When PISA results were first presented 12 years ago, the participating countries were excited to see how their school systems perform compared to one another. Now the launch of the fifth PISA results is accompanied by more criticism than before due to the issues with cross-country comparisons and the dominant role that PISA plays in determining priorities for national education policies. Whatever its limitations are, the data from more than half a million 15-year-olds around the world is now here, and we should try to make the best out of them.
An appropriate use of PISA data is not to create global league tables that praise or shame countries for their performances in standardized mathematics, reading literacy and science tests. But this is still the most common way to report PISA results. In Finland, media bluntly concluded that Finnish school system has collapsed pointing to country’s drop from 6th best in the world in mathematics in 2009 to 12th three years later. Swedish newsagents went even further stating that Sweden’s all-time-low PISA scores are a “national disaster” that puts the future of the nation at risk. It was a similar story of concern in Canada. In the US, authorities were concerned about widening learning gap between American and Asian youth and how it is harmful to America’s economic competitiveness. Many others seem to draw their conclusions of PISA by a glance at the league tables.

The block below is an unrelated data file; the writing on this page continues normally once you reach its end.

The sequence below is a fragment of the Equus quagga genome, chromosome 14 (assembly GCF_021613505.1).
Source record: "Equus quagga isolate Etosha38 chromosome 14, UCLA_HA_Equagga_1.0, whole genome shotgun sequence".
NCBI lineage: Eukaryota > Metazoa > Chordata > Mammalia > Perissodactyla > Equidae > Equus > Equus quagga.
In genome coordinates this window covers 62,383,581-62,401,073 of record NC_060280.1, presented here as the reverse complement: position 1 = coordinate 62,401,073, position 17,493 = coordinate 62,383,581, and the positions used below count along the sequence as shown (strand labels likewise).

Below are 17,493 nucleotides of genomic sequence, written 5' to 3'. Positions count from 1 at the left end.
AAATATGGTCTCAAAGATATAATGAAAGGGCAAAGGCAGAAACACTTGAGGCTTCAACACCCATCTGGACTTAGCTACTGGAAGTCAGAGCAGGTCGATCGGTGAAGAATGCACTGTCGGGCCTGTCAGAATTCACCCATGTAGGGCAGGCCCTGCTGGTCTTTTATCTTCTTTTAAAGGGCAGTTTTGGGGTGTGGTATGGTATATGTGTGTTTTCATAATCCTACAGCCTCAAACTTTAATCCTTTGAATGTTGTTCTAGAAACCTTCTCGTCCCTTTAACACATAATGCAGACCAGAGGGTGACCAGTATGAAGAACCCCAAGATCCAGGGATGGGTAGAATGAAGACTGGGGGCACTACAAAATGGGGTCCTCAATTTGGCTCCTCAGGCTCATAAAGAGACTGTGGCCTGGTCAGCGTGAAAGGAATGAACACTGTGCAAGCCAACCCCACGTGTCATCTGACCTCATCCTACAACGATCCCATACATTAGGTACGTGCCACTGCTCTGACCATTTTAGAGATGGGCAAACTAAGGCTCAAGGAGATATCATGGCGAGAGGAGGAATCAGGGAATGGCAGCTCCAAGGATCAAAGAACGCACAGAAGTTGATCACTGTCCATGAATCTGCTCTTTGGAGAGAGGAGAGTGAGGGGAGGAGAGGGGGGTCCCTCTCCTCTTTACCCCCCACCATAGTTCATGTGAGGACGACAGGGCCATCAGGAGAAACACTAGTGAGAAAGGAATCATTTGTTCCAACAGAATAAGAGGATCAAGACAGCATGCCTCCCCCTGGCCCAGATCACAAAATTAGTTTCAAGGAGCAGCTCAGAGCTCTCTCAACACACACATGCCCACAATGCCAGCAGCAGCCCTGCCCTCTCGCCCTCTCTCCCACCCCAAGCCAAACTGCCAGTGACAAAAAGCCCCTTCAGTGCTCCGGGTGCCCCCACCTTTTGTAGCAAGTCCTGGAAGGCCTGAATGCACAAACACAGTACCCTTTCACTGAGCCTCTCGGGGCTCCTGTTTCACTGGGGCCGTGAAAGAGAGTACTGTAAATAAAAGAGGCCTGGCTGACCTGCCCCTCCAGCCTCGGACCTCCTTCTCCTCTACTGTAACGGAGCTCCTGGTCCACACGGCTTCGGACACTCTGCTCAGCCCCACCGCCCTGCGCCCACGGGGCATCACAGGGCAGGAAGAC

Another handicap of using PISA to inform national policies is to admire the highest scoring school systems and thereby fail to see the common patterns from the data. PISA consumers should note that not every high-scoring school system is successful. A school system is “successful” if it performs above the OECD average in mathematics, reading literacy and science, and if students’ socio-economic status has a weaker-than-average impact on students’ learning outcomes. The most successful education systems in the OECD are Korea, Japan, Finland, Canada and Estonia.
My personal takeaway from the PISA 2012 study is how it proves that fashionable Global Educational Reform Movement (GERM) is built on wrong premises. GERM, that emerged from England’s Education Reform Act 1988 and was further accelerated by the No Child Left Behind and the Race to the Top reforms in the US, assumes that market mechanisms are the best vehicles for whole system improvements. GERM has acted like a virus that “infects” education systems as it travels around the world. The infection can be diagnosed by checking the state of the following five symptoms.
First is increased competition between schools that is boosted by school choice and related league tables offering parents information that helps them make the right “consumer” decisions. Second is standardization of teaching and learning that sets detailed prescriptions how to teach and what students must achieve so that schools’ performance can be compared to one another. Third is systematic collection of information on schools’ performance by employing standardized tests. These data are then used to hold teachers accountable for students’ achievement. Fourth is devaluing teacher professionalism and making teaching accessible to anyone through fast-track teacher preparation. Fifth is privatizing public schools by turning them to privately governed schools through charter schools, free schools and virtual schools.